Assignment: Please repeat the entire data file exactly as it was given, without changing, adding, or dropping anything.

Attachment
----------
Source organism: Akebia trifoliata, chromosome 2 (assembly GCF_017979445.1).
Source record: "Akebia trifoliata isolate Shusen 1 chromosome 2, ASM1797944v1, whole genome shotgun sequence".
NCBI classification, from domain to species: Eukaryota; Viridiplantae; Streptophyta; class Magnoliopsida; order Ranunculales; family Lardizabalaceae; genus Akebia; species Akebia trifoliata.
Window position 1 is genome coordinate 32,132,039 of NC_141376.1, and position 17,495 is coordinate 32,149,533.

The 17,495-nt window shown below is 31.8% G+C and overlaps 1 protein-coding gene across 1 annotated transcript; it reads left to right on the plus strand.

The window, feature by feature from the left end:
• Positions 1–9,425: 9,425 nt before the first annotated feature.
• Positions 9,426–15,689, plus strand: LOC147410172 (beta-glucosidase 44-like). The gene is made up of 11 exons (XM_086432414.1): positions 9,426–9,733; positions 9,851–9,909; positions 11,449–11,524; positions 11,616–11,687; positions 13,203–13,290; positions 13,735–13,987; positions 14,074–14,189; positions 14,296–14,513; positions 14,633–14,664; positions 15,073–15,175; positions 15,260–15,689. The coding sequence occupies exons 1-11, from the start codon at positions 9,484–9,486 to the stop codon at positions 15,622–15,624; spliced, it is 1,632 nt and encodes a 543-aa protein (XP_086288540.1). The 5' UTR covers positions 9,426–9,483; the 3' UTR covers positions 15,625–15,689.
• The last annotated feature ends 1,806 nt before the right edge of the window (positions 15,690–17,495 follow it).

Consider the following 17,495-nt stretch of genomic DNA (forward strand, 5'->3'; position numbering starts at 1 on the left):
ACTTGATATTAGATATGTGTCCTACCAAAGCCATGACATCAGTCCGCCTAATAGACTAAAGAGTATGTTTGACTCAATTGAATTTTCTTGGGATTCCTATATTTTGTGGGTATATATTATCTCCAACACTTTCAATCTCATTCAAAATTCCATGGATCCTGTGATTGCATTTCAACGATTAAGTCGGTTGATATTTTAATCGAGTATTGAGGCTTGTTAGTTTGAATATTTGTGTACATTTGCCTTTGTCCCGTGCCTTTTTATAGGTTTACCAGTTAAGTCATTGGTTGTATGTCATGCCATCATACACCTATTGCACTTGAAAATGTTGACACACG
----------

Source organism: Akebia trifoliata, chromosome 2 (assembly GCF_017979445.1).
Source record: "Akebia trifoliata isolate Shusen 1 chromosome 2, ASM1797944v1, whole genome shotgun sequence".
NCBI classification, from domain to species: Eukaryota; Viridiplantae; Streptophyta; class Magnoliopsida; order Ranunculales; family Lardizabalaceae; genus Akebia; species Akebia trifoliata.
Window position 1 is genome coordinate 32,132,039 of NC_141376.1, and position 17,495 is coordinate 32,149,533.

The 17,495-nt window shown below is 31.8% G+C and overlaps 1 protein-coding gene across 1 annotated transcript; it reads left to right on the plus strand.

The window, feature by feature from the left end:
• Positions 1–9,425: 9,425 nt before the first annotated feature.
• Positions 9,426–15,689, plus strand: LOC147410172 (beta-glucosidase 44-like). The gene is made up of 11 exons (XM_086432414.1): positions 9,426–9,733; positions 9,851–9,909; positions 11,449–11,524; positions 11,616–11,687; positions 13,203–13,290; positions 13,735–13,987; positions 14,074–14,189; positions 14,296–14,513; positions 14,633–14,664; positions 15,073–15,175; positions 15,260–15,689. The coding sequence occupies exons 1-11, from the start codon at positions 9,484–9,486 to the stop codon at positions 15,622–15,624; spliced, it is 1,632 nt and encodes a 543-aa protein (XP_086288540.1). The 5' UTR covers positions 9,426–9,483; the 3' UTR covers positions 15,625–15,689.
• The last annotated feature ends 1,806 nt before the right edge of the window (positions 15,690–17,495 follow it).

Consider the following 17,495-nt stretch of genomic DNA (forward strand, 5'->3'; position numbering starts at 1 on the left):
ACTTGATATTAGATATGTGTCCTACCAAAGCCATGACATCAGTCCGCCTAATAGACTAAAGAGTATGTTTGACTCAATTGAATTTTCTTGGGATTCCTATATTTTGTGGGTATATATTATCTCCAACACTTTCAATCTCATTCAAAATTCCATGGATCCTGTGATTGCATTTCAACGATTAAGTCGGTTGATATTTTAATCGAGTATTGAGGCTTGTTAGTTTGAATATTTGTGTACATTTGCCTTTGTCCCGTGCCTTTTTATAGGTTTACCAGTTAAGTCATTGGTTGTATGTCATGCCATCATACACCTATTGCACTTGAAAATGTTGACACACG